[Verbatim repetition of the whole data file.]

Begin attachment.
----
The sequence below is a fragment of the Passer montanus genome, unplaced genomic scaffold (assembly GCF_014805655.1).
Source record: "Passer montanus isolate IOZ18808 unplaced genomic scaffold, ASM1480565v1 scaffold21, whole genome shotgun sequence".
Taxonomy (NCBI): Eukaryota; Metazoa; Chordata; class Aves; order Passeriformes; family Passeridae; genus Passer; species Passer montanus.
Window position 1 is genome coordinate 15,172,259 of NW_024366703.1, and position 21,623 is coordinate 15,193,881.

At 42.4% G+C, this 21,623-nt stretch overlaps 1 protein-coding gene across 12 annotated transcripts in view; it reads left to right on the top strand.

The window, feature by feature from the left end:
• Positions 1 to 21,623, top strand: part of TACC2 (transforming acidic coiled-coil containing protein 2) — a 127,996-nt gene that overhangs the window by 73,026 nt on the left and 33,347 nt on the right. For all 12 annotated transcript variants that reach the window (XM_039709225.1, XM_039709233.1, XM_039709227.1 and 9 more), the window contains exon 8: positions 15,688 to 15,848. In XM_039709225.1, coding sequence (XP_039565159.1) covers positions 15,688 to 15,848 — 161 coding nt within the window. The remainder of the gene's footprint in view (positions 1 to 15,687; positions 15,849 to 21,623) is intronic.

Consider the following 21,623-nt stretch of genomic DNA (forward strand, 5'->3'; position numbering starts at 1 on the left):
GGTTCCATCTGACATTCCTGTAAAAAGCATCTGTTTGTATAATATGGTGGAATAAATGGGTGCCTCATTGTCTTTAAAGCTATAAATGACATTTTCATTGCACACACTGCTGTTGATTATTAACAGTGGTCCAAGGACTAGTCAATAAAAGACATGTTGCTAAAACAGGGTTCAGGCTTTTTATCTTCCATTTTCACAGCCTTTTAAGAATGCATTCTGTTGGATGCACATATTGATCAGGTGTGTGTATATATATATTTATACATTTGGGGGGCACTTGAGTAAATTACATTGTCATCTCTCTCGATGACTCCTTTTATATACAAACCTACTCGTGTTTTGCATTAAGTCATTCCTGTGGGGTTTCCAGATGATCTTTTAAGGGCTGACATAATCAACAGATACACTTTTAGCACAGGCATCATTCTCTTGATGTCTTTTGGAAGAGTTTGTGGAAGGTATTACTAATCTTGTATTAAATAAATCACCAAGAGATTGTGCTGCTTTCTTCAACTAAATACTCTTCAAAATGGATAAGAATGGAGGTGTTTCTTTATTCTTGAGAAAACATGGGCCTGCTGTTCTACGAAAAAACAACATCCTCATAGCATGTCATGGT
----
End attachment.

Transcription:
The sequence below is a fragment of the Passer montanus genome, unplaced genomic scaffold (assembly GCF_014805655.1).
Source record: "Passer montanus isolate IOZ18808 unplaced genomic scaffold, ASM1480565v1 scaffold21, whole genome shotgun sequence".
Taxonomy (NCBI): Eukaryota; Metazoa; Chordata; class Aves; order Passeriformes; family Passeridae; genus Passer; species Passer montanus.
Window position 1 is genome coordinate 15,172,259 of NW_024366703.1, and position 21,623 is coordinate 15,193,881.

At 42.4% G+C, this 21,623-nt stretch overlaps 1 protein-coding gene across 12 annotated transcripts in view; it reads left to right on the top strand.

The window, feature by feature from the left end:
• Positions 1 to 21,623, top strand: part of TACC2 (transforming acidic coiled-coil containing protein 2) — a 127,996-nt gene that overhangs the window by 73,026 nt on the left and 33,347 nt on the right. For all 12 annotated transcript variants that reach the window (XM_039709225.1, XM_039709233.1, XM_039709227.1 and 9 more), the window contains exon 8: positions 15,688 to 15,848. In XM_039709225.1, coding sequence (XP_039565159.1) covers positions 15,688 to 15,848 — 161 coding nt within the window. The remainder of the gene's footprint in view (positions 1 to 15,687; positions 15,849 to 21,623) is intronic.

Consider the following 21,623-nt stretch of genomic DNA (forward strand, 5'->3'; position numbering starts at 1 on the left):
GGTTCCATCTGACATTCCTGTAAAAAGCATCTGTTTGTATAATATGGTGGAATAAATGGGTGCCTCATTGTCTTTAAAGCTATAAATGACATTTTCATTGCACACACTGCTGTTGATTATTAACAGTGGTCCAAGGACTAGTCAATAAAAGACATGTTGCTAAAACAGGGTTCAGGCTTTTTATCTTCCATTTTCACAGCCTTTTAAGAATGCATTCTGTTGGATGCACATATTGATCAGGTGTGTGTATATATATATTTATACATTTGGGGGGCACTTGAGTAAATTACATTGTCATCTCTCTCGATGACTCCTTTTATATACAAACCTACTCGTGTTTTGCATTAAGTCATTCCTGTGGGGTTTCCAGATGATCTTTTAAGGGCTGACATAATCAACAGATACACTTTTAGCACAGGCATCATTCTCTTGATGTCTTTTGGAAGAGTTTGTGGAAGGTATTACTAATCTTGTATTAAATAAATCACCAAGAGATTGTGCTGCTTTCTTCAACTAAATACTCTTCAAAATGGATAAGAATGGAGGTGTTTCTTTATTCTTGAGAAAACATGGGCCTGCTGTTCTACGAAAAAACAACATCCTCATAGCATGTCATGGT